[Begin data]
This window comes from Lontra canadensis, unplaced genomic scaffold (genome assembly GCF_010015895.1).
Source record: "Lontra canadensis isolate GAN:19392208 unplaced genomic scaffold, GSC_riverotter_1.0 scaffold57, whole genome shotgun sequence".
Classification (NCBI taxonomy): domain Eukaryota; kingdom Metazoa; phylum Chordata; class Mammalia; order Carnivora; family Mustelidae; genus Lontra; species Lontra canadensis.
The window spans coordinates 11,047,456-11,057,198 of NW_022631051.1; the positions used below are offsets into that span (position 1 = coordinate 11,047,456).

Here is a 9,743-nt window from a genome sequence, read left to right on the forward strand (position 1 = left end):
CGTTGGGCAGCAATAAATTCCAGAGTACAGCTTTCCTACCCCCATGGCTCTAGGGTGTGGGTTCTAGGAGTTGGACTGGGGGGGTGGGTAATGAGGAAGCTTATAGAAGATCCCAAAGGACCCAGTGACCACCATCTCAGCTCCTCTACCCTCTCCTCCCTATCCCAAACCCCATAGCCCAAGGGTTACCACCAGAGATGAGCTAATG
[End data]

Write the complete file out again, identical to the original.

This window comes from Lontra canadensis, unplaced genomic scaffold (genome assembly GCF_010015895.1).
Source record: "Lontra canadensis isolate GAN:19392208 unplaced genomic scaffold, GSC_riverotter_1.0 scaffold57, whole genome shotgun sequence".
Classification (NCBI taxonomy): domain Eukaryota; kingdom Metazoa; phylum Chordata; class Mammalia; order Carnivora; family Mustelidae; genus Lontra; species Lontra canadensis.
The window spans coordinates 11,047,456-11,057,198 of NW_022631051.1; the positions used below are offsets into that span (position 1 = coordinate 11,047,456).

Here is a 9,743-nt window from a genome sequence, read left to right on the forward strand (position 1 = left end):
CGTTGGGCAGCAATAAATTCCAGAGTACAGCTTTCCTACCCCCATGGCTCTAGGGTGTGGGTTCTAGGAGTTGGACTGGGGGGGTGGGTAATGAGGAAGCTTATAGAAGATCCCAAAGGACCCAGTGACCACCATCTCAGCTCCTCTACCCTCTCCTCCCTATCCCAAACCCCATAGCCCAAGGGTTACCACCAGAGATGAGCTAATG